Fast forward all these years to now, where I run this personal branding company. What I ask of my clients all day long is for them to sit in discomfort, put on a creative hat and try to learn from new experiences and apply their lessons learned to new situations. In particular, I want them to apply their lessons to new situations that may not always be predictable and comfortable.
This is the hallmark of a dynamic and creative personal brand. People will always stand up and notice you and your brand if you are agile, fluid and creative. People welcome your self-confidence to try on something new.
In the workplace this notion is referred to as “learning agility”. In fact, The Korn Ferry Institute says learning agility is a leading predictor of talent and leadership success for people. Korn Ferry also finds that learning agility is rare, with only 15% of the workforce being highly learning agile.
John Delaney, Dean of the school of business at University of Pittsburgh, said it best in a Huffington Post article about this very subject. Professor Delaney said, “Learning agility is what happens when a lawyer is asked to maintain a robust social media presence or a financial professional is tapped to open a global office even with limited knowledge of the new country’s economy or culture, and yet they overcome their lack of experience and discomfort and find a way to simply make it work. Those who are learning agile know what to do when they don’t know what to do. They know the questions to ask, the people to work with to find the answers they need and they are comfortable being uncomfortable.”
So what does this mean for you? Stop and ask yourself:
– How willing and self-confident are you to take that next step at work even when you not sure what to do? How about in your personal life?
– How often do you find yourself in uncomfortable situations where you are willing to tough it out in order to find a solution?
– How creative do you allow yourself and your brand be in order to grow as a human and a leader?
As a former securities lawyer turned personal branding expert, I can tell you I get the pain of practicing law, juggling family and having to be seen and heard in an effort to market your practice. It’s not so easy being good at all things, all the time.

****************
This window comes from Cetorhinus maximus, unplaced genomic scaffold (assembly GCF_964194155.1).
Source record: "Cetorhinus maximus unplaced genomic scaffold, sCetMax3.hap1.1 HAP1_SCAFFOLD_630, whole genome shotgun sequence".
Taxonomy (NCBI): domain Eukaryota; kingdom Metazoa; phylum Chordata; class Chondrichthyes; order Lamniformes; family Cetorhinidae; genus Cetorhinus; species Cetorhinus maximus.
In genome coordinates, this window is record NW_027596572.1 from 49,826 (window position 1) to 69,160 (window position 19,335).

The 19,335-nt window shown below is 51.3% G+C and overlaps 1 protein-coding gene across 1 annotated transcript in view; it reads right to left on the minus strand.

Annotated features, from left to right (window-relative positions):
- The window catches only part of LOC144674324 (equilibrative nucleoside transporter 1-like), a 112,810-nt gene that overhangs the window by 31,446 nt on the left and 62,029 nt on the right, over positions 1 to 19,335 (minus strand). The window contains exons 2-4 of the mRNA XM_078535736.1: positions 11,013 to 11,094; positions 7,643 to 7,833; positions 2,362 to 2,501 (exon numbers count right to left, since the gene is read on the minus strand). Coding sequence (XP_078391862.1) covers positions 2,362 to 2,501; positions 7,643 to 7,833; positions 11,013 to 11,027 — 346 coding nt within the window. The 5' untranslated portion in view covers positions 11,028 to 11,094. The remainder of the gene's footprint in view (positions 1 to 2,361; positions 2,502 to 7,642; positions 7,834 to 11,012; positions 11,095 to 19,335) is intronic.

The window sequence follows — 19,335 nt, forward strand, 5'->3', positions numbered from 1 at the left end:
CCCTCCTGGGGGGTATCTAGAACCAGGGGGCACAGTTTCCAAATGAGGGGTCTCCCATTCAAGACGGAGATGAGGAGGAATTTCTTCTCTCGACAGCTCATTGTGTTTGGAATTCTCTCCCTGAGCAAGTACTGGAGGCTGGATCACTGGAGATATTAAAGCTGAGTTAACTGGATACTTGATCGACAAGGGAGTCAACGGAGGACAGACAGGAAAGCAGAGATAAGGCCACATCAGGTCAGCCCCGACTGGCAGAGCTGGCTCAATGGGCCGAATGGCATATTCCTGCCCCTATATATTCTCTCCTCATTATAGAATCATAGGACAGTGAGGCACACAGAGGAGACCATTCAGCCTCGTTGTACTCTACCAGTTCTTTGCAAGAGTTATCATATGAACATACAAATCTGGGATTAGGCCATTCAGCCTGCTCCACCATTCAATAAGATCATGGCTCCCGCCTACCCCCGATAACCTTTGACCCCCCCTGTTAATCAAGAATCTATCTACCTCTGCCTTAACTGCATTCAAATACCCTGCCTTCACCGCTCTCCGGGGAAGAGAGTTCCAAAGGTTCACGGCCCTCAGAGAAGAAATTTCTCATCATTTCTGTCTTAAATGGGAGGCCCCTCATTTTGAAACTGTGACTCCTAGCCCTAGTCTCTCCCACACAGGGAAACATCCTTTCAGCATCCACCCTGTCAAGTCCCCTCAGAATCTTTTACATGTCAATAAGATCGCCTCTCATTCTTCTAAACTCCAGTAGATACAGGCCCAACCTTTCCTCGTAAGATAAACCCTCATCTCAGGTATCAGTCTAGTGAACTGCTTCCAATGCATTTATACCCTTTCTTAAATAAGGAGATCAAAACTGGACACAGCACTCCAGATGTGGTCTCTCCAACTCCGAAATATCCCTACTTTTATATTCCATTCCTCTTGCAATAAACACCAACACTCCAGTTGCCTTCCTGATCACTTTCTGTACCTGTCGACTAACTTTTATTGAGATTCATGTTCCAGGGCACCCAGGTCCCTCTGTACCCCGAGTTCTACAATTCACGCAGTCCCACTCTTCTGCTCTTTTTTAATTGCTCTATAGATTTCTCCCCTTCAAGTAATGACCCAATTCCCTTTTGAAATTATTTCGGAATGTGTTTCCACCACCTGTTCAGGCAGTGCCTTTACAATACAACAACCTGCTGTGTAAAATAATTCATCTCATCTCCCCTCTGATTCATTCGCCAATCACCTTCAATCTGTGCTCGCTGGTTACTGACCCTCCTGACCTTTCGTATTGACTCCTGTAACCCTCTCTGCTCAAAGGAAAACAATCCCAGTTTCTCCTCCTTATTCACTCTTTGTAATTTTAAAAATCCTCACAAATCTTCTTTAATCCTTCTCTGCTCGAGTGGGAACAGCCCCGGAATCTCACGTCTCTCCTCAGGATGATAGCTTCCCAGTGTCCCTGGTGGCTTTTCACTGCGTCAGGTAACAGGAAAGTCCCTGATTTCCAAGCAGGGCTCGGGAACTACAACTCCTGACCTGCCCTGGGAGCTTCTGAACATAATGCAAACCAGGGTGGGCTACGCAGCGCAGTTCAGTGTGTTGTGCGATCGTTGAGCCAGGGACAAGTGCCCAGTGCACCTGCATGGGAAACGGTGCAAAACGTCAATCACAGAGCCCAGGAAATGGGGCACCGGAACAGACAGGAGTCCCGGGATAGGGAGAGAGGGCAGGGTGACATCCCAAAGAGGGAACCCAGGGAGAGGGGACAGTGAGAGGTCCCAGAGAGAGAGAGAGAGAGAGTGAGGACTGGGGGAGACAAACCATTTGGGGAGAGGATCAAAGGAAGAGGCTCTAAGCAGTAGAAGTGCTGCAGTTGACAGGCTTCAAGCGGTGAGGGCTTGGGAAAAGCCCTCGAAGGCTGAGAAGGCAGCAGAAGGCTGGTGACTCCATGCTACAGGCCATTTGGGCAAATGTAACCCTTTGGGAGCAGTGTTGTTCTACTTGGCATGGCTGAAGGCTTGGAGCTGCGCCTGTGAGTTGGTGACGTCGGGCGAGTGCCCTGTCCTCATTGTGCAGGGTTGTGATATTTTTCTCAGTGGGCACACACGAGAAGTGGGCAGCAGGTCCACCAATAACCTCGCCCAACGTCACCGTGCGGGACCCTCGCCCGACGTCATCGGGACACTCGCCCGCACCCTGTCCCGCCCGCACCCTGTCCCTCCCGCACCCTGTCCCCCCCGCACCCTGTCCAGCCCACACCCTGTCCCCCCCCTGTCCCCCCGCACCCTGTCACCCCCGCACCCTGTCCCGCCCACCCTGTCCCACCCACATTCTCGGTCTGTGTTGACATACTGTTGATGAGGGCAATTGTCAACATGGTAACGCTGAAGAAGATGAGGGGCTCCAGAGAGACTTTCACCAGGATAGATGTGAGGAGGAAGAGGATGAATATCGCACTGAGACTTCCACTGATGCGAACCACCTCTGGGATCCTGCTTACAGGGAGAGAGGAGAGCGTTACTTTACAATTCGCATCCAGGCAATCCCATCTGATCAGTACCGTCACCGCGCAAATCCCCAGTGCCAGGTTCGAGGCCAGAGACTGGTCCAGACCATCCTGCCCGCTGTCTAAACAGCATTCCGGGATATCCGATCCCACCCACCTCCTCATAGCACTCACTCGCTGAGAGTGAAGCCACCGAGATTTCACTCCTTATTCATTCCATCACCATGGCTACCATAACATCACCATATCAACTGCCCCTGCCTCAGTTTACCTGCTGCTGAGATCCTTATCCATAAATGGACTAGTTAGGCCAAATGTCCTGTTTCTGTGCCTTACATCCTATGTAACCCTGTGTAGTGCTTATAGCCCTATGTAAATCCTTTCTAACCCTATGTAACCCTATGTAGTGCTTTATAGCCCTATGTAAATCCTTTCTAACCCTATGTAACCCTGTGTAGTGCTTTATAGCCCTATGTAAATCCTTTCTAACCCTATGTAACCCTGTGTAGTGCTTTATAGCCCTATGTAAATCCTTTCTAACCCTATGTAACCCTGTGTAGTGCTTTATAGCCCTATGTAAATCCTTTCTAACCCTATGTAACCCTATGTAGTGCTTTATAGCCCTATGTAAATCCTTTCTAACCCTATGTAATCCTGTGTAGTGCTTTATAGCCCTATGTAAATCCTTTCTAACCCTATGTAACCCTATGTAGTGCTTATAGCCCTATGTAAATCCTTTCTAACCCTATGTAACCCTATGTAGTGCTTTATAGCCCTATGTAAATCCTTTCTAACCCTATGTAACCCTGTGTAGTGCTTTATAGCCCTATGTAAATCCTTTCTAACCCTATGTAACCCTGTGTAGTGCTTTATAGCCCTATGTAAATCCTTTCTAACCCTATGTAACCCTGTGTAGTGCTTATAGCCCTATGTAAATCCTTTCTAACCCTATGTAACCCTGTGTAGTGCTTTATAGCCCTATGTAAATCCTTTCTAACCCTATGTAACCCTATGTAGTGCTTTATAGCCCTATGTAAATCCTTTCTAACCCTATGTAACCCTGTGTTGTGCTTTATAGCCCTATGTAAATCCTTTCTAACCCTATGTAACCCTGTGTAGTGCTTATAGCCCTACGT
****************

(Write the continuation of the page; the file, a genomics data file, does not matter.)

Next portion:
Over the years, here’s what I’ve discovered are the top three mistakes lawyers make in marketing themselves.
- We don’t think we need to market ourselves
This is a very common problem. Often we feel that because we are professionals and rely on our intelligence, we don’t feel we should have to “sell” ourselves. How tacky, right? The hidden problem is that we often don’t know how to, or are uncomfortable to, market ourselves.
Here’s how I distinguish the two concepts for lawyers. There is healthy self-promotion and then there is bragging.
Healthy self-promotion is always about the other person. How are you a stand for them being better?
Self-promotion is fine if it means you are explaining your uniqueness, raising awareness and thereby, explaining how you can help your target market. How else will you let people know what you do and how you can help them live a better life and run a better business?
Bragging is when you no longer care about helping others, but looking to gain praise and be better than others. Bragging is what makes us feel nauseous and uncomfortable when we are the victims of it.
If you have a strong personal branding strategy and self-promote with the intent of helping others, then you can never be accused of bragging or boasting because you have kind, compassionate intent behind your self-promotion strategy. In other words, you are working towards a cause bigger than yourself.
- We don’t spend enough money, or the right kind of money, on marketing
Oftentimes in law firms, we are given an annual marketing budget. We are also given free reign to spend it as we see fit. I often see lawyers taking their, say $5000, marketing budget and going to a conference with it. Sometimes it just so happens to be a conference with lots of golf involved.
Don’t get me wrong- I go to lots of conferences and I love playing golf. The two concepts work well together.
However, they only work well when they are part of a deliberate, marketing plan that is based on your well-developed personal brand. This means you know who you are, what your story is, how you will share your story and where your target audience is found. Maybe all this means that you go to a conference and play golf. Maybe it doesn’t.
- We give up too soon
So here’s the saddest part of it all. This is the part that should never have to happen. What do you suppose happens when the marketing budget is gone, and we find that the conference and golf did not net any new clients- year after year?
Or maybe you’ve seen situations where associates have spent eight years doing great billable, substantive work. They have not spent much time on business or personal development. Then one day it happens- they are made partner. Oh happy day! Right? Not always. Oftentimes, they end up sitting in front of me in tears (men or women). They are panicking because they don’t know how to bring in revenue and clients, as is often encouraged and/or required of new partners.
This is when many lawyers throw up their hands in the air and “give up”. They claim in exasperation that marketing themselves “just doesn’t work”. Or maybe they say that they will never be good at it because they are introverts.